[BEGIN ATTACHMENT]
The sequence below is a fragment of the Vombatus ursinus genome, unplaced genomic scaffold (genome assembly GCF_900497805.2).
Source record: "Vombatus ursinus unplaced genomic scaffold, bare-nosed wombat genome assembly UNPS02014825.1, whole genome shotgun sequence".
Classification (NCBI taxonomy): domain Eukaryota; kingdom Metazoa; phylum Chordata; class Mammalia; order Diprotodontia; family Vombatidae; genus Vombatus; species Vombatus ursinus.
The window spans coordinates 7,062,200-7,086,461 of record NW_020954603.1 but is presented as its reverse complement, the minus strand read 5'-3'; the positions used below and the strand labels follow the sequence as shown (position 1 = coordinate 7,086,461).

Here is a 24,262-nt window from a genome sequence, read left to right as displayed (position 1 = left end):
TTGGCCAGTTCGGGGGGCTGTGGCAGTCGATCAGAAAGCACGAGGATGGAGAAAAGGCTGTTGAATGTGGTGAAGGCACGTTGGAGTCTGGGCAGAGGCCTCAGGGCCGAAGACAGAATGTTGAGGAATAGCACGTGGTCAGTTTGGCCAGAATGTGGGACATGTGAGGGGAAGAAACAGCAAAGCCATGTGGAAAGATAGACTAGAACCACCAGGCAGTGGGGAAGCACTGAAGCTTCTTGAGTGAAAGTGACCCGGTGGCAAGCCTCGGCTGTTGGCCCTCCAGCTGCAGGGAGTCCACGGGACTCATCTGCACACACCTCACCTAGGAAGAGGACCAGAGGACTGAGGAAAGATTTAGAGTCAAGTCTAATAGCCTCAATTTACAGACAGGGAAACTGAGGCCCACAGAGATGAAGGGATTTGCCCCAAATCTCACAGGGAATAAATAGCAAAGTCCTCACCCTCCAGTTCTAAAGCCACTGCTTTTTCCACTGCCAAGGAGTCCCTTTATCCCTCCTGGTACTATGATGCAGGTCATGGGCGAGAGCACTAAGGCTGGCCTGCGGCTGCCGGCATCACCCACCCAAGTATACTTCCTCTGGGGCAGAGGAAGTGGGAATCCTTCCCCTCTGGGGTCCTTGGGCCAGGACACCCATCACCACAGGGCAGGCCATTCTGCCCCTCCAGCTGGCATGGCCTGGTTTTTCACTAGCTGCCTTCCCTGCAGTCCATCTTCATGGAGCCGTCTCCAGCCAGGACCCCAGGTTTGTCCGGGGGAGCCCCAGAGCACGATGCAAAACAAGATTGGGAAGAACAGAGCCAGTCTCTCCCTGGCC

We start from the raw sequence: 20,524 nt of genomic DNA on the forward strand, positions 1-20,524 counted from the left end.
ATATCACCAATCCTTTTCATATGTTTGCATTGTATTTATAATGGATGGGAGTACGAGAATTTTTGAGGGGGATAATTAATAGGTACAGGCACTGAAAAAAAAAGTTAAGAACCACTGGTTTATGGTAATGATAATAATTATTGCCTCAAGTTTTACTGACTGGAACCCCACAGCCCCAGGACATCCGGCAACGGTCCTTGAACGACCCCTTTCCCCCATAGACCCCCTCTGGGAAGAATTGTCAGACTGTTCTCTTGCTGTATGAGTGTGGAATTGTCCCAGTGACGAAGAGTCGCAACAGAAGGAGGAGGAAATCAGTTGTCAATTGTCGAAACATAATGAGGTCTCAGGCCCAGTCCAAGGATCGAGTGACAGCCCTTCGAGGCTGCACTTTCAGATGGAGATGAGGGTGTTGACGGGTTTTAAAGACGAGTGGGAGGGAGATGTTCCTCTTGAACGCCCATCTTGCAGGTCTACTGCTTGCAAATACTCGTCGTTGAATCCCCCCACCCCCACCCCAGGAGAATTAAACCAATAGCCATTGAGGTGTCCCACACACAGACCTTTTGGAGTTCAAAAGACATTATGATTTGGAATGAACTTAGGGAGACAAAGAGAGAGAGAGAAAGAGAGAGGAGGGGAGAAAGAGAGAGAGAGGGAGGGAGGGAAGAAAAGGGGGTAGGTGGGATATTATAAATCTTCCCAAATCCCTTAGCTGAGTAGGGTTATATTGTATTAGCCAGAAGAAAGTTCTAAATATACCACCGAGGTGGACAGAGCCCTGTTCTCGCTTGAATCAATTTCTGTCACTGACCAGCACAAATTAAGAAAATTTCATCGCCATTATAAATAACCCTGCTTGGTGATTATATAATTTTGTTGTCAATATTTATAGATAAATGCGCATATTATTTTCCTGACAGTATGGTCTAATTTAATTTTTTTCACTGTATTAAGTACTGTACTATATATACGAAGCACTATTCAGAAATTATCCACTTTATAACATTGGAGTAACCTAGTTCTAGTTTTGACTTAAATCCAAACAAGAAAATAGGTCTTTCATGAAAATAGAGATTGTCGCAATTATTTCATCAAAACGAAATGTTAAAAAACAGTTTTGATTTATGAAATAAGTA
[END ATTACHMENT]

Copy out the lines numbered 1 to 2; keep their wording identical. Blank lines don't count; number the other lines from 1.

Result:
The sequence below is a fragment of the Vombatus ursinus genome, unplaced genomic scaffold (genome assembly GCF_900497805.2).
Source record: "Vombatus ursinus unplaced genomic scaffold, bare-nosed wombat genome assembly UNPS02014825.1, whole genome shotgun sequence".